A) Each dot corresponds to an individual syllable. Peak frequency was highly correlated with the change in peak frequency induced by left NXIIts nerve resection. The syllables with a peak frequency greater than 2 kHz decreased in frequency more than the syllables with a lower peak frequency (circa 1 kHz). B) Relative sound amplitude was also highly correlated with the decrease in sound amplitude induced by denervation of the left side of the syrinx.

Following right nerve resection, the intact peak frequency for each syllable was also a significant predictor of the ΔPF, β = −0.33, t(21) = −3.08, p<0.01, r2 = 0.31, Figure 11A, however the relationship was not as strong as observed in the song syllables in the birds that underwent denervation of the left syringeal muscles. Intact sound amplitude was also a significant predictor of the ΔRMS following denervation of the right syringeal muscles, β = 0.35, t(21) = −2.74, p<0.02, r2 = 0.26 (Figure 11B). This pattern is the opposite change in amplitude compared to left NXIIts neurotomy; right side nerve resection was more likely to increase the sound amplitude, particularly for higher amplitude song syllables.

Figure 11. Denervation of the right side of the syrinx changes lower frequency syllables more than higher frequency syllables.

A) Each dot corresponds to an individual syllable. The intact syllable peak frequency predicted the change in peak frequency following right NXIIts nerve resection; in contrast to denervation of the left side of the syrinx, lower frequency syllables (<2 kHz) were either unchanged or increased peak frequency following loss of right syringeal neuromuscular control. B) Further, right syringeal denervation caused the higher amplitude syllables to increase in sound amplitude.


These data provide strong evidence that Bengalese finches produce louder, higher frequency sounds with the left side of the syrinx, whereas the right side controls the softer, lower frequency syllables. This is the opposite pattern of lateralized frequency control observed in zebra finches, a closely related estrildine species. In Bengalese finches, the left side of the syrinx is the primary side in producing syllables of a higher peak frequency (>circa 2.0 kHz), but in zebra finches expiratory song syllables with a fo above 3 kHz are produced exclusively by the right side of the syrinx [18]. Following left devocalization, no syllables were recorded with a fundamental frequency greater than 2.2 kHz. Syllables with the highest peak frequency were the most likely to decrease in peak frequency following left syringeal denervation. The opposite data pattern was observed following right syringeal denervation; the syllables with a peak frequency greater than 2 kHz were the least likely to change following denervation of the right side of the syrinx. Therefore, higher peak frequency syllables are generated by active muscular control of the left sound source, and these higher frequency syllables do not require active muscular control by the right side of the syrinx. Many of the Bengalese finch syllables contain broadband and lower frequency sounds, which were eliminated following devocalization of the right syringeal sound generator. Thus, there are separate roles for frequency production between the left and right sound generators in the Bengalese finch.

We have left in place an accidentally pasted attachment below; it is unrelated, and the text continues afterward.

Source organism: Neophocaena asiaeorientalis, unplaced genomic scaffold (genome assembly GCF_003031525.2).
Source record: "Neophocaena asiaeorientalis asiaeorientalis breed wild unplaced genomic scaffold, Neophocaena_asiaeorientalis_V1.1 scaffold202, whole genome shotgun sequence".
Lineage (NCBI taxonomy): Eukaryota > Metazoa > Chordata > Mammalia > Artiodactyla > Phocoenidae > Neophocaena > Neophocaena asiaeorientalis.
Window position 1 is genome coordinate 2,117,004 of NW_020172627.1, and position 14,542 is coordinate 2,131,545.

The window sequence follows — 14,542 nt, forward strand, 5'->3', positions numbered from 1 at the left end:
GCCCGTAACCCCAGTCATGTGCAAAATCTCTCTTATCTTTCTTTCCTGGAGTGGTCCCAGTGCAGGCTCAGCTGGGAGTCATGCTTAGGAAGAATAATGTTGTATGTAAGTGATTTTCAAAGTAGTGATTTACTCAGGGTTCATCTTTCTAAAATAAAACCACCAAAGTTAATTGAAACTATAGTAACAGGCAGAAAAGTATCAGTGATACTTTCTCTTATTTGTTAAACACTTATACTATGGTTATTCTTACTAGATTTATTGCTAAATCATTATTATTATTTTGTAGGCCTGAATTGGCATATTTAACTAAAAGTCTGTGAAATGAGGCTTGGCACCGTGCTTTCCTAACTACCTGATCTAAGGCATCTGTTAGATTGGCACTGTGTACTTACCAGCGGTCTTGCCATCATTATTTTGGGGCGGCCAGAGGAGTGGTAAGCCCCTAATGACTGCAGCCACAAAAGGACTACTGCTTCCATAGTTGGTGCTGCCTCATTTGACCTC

Why do Bengalese finches show such a strong lateralization of acoustic control? There are at least two possible reasons that are not mutually exclusive. First, there may be underlying morphological differences between the two sound generators in the Bengalese finch syrinx. A comparison of the acoustic structure of higher frequency sounds produced by the left side of the syrinx to the noisy structure of the right side generated sounds suggests that morphological variation in the sound generating labia could cause this acoustic specialization. A second possibility is that lateralized song in Bengalese finches arises due to neural constraints, rather than peripheral anatomical constraints. If the hemispheric specialization is due to neural constraints, then the lateralization of acoustic control could be due to either an auditory sensory or a motor production bias between the hemispheres. Evidence for lateralized auditory processing has been demonstrated in Mongolian gerbils (Meriones unguiculatus); in this species learning about frequency modulated sounds depends on the functional integrity of the right hemisphere [40]. Perhaps Bengalese finches also exhibit lateralized frequency processing. In Bengalese finches, the left hemisphere may be preferentially tuned to hearing higher frequency sounds and the right hemisphere could process lower frequencies of sound. Alternatively, lateralization could be driven by motor control of sound production in Bengalese finches. Future work can distinguish between these possibilities.